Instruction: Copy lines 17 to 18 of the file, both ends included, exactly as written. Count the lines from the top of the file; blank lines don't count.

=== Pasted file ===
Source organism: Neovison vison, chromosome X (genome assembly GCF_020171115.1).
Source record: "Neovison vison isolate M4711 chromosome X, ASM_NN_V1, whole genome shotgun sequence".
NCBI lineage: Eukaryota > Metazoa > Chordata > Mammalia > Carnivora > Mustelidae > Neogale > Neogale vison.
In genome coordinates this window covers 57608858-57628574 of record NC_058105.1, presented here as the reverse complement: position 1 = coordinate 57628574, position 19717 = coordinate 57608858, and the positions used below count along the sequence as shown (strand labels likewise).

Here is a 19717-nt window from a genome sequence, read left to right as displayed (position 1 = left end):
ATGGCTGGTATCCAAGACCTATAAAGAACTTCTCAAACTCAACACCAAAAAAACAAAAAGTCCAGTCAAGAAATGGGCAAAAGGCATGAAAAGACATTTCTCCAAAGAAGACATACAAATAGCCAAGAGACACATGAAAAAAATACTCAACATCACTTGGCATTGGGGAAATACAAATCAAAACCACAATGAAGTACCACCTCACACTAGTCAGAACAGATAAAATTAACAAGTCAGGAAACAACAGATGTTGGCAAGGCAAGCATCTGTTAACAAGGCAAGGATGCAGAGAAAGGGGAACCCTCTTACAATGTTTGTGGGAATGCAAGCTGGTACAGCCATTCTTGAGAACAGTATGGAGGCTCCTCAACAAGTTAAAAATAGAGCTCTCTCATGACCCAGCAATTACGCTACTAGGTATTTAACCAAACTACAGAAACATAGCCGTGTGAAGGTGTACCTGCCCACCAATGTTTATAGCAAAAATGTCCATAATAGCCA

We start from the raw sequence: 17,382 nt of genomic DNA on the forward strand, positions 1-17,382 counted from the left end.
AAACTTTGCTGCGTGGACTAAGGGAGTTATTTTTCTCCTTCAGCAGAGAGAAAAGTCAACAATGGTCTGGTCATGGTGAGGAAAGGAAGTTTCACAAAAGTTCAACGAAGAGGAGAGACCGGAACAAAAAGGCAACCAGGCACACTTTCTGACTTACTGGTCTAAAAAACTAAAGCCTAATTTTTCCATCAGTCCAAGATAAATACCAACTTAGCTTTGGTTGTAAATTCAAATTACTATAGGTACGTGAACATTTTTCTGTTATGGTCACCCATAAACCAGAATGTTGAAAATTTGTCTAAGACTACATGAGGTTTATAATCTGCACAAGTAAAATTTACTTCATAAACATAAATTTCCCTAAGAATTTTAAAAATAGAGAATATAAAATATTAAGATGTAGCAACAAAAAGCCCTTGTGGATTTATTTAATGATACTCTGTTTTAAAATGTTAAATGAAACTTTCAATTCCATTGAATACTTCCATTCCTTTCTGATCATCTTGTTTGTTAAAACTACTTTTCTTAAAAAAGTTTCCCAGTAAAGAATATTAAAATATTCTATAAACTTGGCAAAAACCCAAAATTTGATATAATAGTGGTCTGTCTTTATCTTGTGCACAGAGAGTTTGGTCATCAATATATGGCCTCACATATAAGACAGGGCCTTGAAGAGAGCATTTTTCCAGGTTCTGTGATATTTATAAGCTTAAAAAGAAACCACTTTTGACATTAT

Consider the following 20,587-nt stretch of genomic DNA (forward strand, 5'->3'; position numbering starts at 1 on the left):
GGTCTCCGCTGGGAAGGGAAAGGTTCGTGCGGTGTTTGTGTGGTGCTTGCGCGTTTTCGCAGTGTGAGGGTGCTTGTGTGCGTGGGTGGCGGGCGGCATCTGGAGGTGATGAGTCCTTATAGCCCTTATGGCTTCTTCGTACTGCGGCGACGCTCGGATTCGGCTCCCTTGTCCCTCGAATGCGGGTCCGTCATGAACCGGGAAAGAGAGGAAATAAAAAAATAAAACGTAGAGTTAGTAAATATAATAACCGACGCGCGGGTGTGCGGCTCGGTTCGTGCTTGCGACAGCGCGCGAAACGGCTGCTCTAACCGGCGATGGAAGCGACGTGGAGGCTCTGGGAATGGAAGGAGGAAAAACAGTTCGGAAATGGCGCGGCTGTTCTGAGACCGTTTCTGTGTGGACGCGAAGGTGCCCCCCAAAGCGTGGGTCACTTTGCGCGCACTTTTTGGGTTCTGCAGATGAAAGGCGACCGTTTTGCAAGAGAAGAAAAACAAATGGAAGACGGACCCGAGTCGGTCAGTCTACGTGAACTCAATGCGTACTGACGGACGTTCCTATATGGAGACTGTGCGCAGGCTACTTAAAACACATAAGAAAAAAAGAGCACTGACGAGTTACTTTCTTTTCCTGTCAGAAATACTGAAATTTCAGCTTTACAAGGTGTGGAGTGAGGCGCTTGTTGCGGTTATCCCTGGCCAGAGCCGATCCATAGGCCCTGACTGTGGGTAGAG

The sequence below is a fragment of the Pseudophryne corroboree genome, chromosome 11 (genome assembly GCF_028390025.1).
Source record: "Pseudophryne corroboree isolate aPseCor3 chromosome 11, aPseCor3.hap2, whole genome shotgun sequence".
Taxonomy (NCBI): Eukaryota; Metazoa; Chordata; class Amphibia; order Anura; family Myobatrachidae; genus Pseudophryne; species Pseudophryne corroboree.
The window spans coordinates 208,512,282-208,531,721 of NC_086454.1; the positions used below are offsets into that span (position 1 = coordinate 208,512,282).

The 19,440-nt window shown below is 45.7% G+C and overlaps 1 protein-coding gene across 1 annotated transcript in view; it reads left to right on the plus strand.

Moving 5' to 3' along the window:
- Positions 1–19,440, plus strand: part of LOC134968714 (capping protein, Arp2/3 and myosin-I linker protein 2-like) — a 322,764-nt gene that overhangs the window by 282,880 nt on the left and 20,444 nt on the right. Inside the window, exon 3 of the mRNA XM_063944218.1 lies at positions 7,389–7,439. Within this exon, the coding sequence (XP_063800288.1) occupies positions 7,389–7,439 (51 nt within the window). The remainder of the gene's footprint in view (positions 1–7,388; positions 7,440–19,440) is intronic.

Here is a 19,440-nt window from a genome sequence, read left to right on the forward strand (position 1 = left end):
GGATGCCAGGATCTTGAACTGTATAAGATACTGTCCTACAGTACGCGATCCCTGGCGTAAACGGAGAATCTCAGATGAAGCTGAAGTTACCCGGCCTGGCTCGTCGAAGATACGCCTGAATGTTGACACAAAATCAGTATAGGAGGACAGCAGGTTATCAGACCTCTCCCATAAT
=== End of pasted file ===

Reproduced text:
- Positions 1–19,440, plus strand: part of LOC134968714 (capping protein, Arp2/3 and myosin-I linker protein 2-like) — a 322,764-nt gene that overhangs the window by 282,880 nt on the left and 20,444 nt on the right. Inside the window, exon 3 of the mRNA XM_063944218.1 lies at positions 7,389–7,439. Within this exon, the coding sequence (XP_063800288.1) occupies positions 7,389–7,439 (51 nt within the window). The remainder of the gene's footprint in view (positions 1–7,388; positions 7,440–19,440) is intronic.

Here is a 19,440-nt window from a genome sequence, read left to right on the forward strand (position 1 = left end):